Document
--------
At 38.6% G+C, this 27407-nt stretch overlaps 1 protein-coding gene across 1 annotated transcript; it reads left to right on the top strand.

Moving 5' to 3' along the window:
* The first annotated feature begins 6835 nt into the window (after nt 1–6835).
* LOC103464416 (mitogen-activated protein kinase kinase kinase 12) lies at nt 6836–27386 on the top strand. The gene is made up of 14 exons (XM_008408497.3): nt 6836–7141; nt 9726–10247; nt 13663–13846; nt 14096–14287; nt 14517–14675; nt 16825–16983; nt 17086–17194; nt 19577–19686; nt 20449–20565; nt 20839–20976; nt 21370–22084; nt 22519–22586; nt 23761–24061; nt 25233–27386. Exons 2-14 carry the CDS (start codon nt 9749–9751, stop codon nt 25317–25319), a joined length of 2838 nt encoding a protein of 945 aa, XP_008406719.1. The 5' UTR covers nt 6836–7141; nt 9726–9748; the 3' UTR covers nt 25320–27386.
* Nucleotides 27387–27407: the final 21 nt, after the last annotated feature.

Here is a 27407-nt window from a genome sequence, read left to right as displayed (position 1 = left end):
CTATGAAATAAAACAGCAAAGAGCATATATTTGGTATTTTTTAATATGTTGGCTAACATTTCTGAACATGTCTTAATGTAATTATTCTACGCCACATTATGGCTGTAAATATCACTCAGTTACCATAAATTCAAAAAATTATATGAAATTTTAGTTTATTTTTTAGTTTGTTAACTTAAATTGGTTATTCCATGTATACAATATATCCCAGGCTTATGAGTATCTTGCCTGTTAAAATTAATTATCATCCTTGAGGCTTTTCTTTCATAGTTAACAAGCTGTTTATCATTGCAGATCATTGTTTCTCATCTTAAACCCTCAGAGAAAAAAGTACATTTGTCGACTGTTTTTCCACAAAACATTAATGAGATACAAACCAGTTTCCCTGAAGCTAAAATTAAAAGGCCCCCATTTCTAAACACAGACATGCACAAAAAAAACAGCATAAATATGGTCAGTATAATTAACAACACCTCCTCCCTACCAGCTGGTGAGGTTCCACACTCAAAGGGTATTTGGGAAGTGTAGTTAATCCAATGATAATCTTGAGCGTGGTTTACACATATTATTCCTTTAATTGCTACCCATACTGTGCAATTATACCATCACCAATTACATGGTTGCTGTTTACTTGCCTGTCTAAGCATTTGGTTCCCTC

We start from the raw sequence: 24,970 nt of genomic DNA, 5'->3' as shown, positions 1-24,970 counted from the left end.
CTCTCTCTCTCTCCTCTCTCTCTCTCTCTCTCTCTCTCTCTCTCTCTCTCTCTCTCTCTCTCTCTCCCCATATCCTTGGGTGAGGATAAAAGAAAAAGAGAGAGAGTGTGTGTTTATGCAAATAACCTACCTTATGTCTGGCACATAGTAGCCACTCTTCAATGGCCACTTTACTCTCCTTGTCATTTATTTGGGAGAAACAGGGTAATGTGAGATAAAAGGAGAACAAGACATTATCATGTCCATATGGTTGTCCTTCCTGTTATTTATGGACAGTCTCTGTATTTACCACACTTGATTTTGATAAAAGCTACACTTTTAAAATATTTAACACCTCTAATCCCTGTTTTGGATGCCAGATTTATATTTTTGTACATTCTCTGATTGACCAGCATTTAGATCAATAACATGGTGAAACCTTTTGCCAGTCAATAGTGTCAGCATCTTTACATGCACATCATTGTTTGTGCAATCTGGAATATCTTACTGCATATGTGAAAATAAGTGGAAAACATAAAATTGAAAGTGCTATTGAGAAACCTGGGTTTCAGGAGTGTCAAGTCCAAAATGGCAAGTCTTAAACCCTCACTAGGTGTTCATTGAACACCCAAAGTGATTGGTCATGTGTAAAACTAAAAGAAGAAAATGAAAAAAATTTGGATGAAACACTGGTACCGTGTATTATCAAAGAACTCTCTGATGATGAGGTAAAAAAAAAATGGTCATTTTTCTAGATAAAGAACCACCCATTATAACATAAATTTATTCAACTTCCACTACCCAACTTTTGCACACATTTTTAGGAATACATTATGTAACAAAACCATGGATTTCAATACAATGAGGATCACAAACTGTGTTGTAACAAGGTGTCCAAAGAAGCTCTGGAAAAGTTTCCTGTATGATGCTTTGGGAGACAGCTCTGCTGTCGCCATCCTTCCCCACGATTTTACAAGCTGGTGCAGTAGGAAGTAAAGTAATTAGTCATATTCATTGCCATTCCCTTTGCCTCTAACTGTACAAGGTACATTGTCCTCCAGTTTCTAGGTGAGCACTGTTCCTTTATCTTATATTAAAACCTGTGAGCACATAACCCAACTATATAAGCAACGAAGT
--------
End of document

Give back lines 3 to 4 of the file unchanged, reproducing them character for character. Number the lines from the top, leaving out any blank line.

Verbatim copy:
* The first annotated feature begins 6835 nt into the window (after nt 1–6835).
* LOC103464416 (mitogen-activated protein kinase kinase kinase 12) lies at nt 6836–27386 on the top strand. The gene is made up of 14 exons (XM_008408497.3): nt 6836–7141; nt 9726–10247; nt 13663–13846; nt 14096–14287; nt 14517–14675; nt 16825–16983; nt 17086–17194; nt 19577–19686; nt 20449–20565; nt 20839–20976; nt 21370–22084; nt 22519–22586; nt 23761–24061; nt 25233–27386. Exons 2-14 carry the CDS (start codon nt 9749–9751, stop codon nt 25317–25319), a joined length of 2838 nt encoding a protein of 945 aa, XP_008406719.1. The 5' UTR covers nt 6836–7141; nt 9726–9748; the 3' UTR covers nt 25320–27386.